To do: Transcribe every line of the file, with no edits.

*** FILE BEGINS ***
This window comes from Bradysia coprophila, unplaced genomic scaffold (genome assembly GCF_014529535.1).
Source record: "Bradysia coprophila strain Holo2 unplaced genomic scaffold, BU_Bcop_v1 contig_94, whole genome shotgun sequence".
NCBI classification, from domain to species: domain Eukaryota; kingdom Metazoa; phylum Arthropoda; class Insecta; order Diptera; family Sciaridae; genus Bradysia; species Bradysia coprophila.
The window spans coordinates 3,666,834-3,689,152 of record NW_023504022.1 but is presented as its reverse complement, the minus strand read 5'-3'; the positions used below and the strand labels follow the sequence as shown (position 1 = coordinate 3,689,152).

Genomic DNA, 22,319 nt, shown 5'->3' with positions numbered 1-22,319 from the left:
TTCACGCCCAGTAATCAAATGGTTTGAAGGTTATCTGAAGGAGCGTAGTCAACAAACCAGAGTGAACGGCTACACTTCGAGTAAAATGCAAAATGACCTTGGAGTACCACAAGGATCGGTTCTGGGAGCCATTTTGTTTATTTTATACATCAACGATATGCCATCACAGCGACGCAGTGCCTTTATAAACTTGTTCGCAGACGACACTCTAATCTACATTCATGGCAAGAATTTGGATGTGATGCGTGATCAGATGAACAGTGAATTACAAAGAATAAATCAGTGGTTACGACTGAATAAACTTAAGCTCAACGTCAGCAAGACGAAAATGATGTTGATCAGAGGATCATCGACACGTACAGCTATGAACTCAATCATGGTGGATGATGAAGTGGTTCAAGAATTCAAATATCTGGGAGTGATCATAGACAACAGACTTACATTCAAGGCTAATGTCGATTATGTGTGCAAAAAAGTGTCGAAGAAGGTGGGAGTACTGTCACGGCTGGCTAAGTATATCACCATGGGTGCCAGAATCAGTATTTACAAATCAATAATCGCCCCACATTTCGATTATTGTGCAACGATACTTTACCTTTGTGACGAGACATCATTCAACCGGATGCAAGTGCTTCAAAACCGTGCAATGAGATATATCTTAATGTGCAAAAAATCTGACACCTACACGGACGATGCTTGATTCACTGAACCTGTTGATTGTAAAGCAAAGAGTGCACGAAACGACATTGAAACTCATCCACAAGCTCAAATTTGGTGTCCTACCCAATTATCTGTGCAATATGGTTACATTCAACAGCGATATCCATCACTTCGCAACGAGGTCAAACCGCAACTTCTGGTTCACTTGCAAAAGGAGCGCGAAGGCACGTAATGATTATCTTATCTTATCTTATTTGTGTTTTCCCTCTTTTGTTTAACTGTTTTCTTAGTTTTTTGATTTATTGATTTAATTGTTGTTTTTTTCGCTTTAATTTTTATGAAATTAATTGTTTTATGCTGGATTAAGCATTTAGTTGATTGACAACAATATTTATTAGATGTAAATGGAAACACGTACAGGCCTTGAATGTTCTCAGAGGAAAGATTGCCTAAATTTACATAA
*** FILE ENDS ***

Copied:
This window comes from Bradysia coprophila, unplaced genomic scaffold (genome assembly GCF_014529535.1).
Source record: "Bradysia coprophila strain Holo2 unplaced genomic scaffold, BU_Bcop_v1 contig_94, whole genome shotgun sequence".
NCBI classification, from domain to species: domain Eukaryota; kingdom Metazoa; phylum Arthropoda; class Insecta; order Diptera; family Sciaridae; genus Bradysia; species Bradysia coprophila.
The window spans coordinates 3,666,834-3,689,152 of record NW_023504022.1 but is presented as its reverse complement, the minus strand read 5'-3'; the positions used below and the strand labels follow the sequence as shown (position 1 = coordinate 3,689,152).

Genomic DNA, 22,319 nt, shown 5'->3' with positions numbered 1-22,319 from the left:
TTCACGCCCAGTAATCAAATGGTTTGAAGGTTATCTGAAGGAGCGTAGTCAACAAACCAGAGTGAACGGCTACACTTCGAGTAAAATGCAAAATGACCTTGGAGTACCACAAGGATCGGTTCTGGGAGCCATTTTGTTTATTTTATACATCAACGATATGCCATCACAGCGACGCAGTGCCTTTATAAACTTGTTCGCAGACGACACTCTAATCTACATTCATGGCAAGAATTTGGATGTGATGCGTGATCAGATGAACAGTGAATTACAAAGAATAAATCAGTGGTTACGACTGAATAAACTTAAGCTCAACGTCAGCAAGACGAAAATGATGTTGATCAGAGGATCATCGACACGTACAGCTATGAACTCAATCATGGTGGATGATGAAGTGGTTCAAGAATTCAAATATCTGGGAGTGATCATAGACAACAGACTTACATTCAAGGCTAATGTCGATTATGTGTGCAAAAAAGTGTCGAAGAAGGTGGGAGTACTGTCACGGCTGGCTAAGTATATCACCATGGGTGCCAGAATCAGTATTTACAAATCAATAATCGCCCCACATTTCGATTATTGTGCAACGATACTTTACCTTTGTGACGAGACATCATTCAACCGGATGCAAGTGCTTCAAAACCGTGCAATGAGATATATCTTAATGTGCAAAAAATCTGACACCTACACGGACGATGCTTGATTCACTGAACCTGTTGATTGTAAAGCAAAGAGTGCACGAAACGACATTGAAACTCATCCACAAGCTCAAATTTGGTGTCCTACCCAATTATCTGTGCAATATGGTTACATTCAACAGCGATATCCATCACTTCGCAACGAGGTCAAACCGCAACTTCTGGTTCACTTGCAAAAGGAGCGCGAAGGCACGTAATGATTATCTTATCTTATCTTATTTGTGTTTTCCCTCTTTTGTTTAACTGTTTTCTTAGTTTTTTGATTTATTGATTTAATTGTTGTTTTTTTCGCTTTAATTTTTATGAAATTAATTGTTTTATGCTGGATTAAGCATTTAGTTGATTGACAACAATATTTATTAGATGTAAATGGAAACACGTACAGGCCTTGAATGTTCTCAGAGGAAAGATTGCCTAAATTTACATAA